This Ramadan, I was taught kindness and forgiveness by a Catholic.

Ramadan is coming to a close. I was thinking of this holy month. Of what it means to me. If I had learnt anything more of myself from it this year. I even typed ‘spirit of Ramadan‘ online, hoping to read posts of what that means to other Muslims. The more I thought about it, the more I decided that without a doubt, the most impact an individual has personally had on me this Ramadan is Mr. Sim Siak Heong, who is a Malaysian Chinese and a Catholic. Through his actual actions. Not just words, or prayer, or advice but through actual deed.

67-year-old Mr. Sim was the victim of a terrible road bully incident earlier this month, where he had accidentally hit the new Peugeot car of 30-year-old Siti Fairrah in a car park in Kuantan, Malaysia. She not only got out the car and heaped abuse on him like some crazy thug, and demanded cash on the spot, but hit his car repeatedly with a steering lock.

Thankfully it was recorded on video. It was very painful for me to watch the video as I can’t help but feel really bad as a Malay and a Muslim. I also felt angry that a senior citizen was abused so badly. I actually had to pause the video several times and considered closing the page, but I forced myself to watch it till the end. I am glad for the existence of the video recording. I look at it as a valuable lesson and reminder of what can happen if I experience rage at someone but fail to control it and rein it in.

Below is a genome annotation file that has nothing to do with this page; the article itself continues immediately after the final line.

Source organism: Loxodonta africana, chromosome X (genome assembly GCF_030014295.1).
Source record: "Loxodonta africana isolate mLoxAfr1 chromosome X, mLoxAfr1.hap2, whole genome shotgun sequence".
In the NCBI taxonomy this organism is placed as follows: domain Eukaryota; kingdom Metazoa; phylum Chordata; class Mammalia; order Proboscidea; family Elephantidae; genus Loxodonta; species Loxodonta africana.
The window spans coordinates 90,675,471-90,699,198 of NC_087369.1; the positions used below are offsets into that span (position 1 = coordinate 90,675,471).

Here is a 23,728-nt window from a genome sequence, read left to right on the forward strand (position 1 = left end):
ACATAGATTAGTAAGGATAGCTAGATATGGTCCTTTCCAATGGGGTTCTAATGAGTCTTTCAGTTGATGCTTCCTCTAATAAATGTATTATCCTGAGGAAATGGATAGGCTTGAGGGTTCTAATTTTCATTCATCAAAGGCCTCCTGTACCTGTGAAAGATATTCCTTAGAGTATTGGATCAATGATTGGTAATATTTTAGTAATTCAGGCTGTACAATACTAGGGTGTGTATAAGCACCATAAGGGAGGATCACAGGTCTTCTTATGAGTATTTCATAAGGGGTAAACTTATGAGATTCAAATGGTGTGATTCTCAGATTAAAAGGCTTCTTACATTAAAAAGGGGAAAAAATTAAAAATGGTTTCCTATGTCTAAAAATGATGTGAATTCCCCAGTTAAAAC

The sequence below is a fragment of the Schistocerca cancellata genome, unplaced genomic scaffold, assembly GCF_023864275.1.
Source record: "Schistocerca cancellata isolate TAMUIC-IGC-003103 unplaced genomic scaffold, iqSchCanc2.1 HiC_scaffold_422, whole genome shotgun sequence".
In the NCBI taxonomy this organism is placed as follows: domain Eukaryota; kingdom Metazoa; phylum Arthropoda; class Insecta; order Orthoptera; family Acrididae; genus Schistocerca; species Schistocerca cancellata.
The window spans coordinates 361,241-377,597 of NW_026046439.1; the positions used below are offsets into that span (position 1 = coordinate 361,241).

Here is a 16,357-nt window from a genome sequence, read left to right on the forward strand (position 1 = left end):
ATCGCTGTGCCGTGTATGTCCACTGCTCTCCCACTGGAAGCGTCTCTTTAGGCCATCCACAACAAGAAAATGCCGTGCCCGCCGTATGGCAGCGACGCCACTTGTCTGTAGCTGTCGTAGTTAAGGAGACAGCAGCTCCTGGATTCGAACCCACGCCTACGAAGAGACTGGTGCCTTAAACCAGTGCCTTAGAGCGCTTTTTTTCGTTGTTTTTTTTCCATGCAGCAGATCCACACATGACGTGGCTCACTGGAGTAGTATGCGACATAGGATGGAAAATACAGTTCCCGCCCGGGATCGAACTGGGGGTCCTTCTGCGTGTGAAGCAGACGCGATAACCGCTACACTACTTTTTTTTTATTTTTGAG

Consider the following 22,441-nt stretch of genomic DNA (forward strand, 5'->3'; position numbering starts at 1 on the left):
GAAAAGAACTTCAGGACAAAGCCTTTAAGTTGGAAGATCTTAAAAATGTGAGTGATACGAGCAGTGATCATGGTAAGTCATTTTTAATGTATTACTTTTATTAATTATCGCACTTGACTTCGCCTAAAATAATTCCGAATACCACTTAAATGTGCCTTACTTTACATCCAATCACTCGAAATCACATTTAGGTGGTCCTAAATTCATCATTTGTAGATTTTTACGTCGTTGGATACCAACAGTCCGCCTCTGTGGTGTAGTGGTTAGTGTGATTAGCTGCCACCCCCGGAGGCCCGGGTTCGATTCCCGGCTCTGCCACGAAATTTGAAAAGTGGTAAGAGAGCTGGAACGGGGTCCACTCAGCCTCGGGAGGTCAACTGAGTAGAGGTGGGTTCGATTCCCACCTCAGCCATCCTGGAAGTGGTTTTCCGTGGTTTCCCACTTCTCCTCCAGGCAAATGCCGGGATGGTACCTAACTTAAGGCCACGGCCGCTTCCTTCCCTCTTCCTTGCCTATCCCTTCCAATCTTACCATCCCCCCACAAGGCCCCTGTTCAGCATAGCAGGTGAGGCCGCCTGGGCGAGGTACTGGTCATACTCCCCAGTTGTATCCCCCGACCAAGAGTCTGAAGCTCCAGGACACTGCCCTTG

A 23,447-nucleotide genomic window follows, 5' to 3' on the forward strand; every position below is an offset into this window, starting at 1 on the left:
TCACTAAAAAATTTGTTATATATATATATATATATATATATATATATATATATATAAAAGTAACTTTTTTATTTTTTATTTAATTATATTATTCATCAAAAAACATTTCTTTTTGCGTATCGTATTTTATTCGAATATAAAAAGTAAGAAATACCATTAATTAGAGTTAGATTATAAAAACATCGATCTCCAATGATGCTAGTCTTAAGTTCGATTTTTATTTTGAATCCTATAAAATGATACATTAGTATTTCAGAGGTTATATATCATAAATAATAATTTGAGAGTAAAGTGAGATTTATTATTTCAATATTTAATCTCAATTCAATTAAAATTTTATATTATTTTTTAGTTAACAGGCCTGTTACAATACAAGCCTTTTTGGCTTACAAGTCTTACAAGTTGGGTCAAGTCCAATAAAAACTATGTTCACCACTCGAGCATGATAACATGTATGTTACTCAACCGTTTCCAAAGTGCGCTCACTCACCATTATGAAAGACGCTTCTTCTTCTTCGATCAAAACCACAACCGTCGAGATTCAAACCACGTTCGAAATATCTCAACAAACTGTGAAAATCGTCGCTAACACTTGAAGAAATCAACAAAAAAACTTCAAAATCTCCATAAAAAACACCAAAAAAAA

Each time I watch the video, I am reminded yet again of how lacking my character is compared to Mr. Sim’s. Because he forgave her, but as for me I don’t know if I could, if it had happened to me, or worse, a loved one especially an elder relative of Mr. Sim’s age. And amazingly, not only did he forgive her, he expressed sadness when she was subsequently charged and punished by the courts, saying that she did not deserve the punishment. I read in this article that he said:

“I feel sorry for her. She doesn’t deserve it at all.”

“I have forgiven her and I urge the public to do the same. There is no need to condemn her anymore.”

I hope the person who took the video pats him or herself on the back for doing such an important public service. It’s because of the video, which understandably outraged a lot of people, that the police pursued the case. Siti Fairrah was fined RM5,000 and ordered to do 240 hours of community work after she pleaded guilty to intentionally causing damage to Mr. Sim’s car.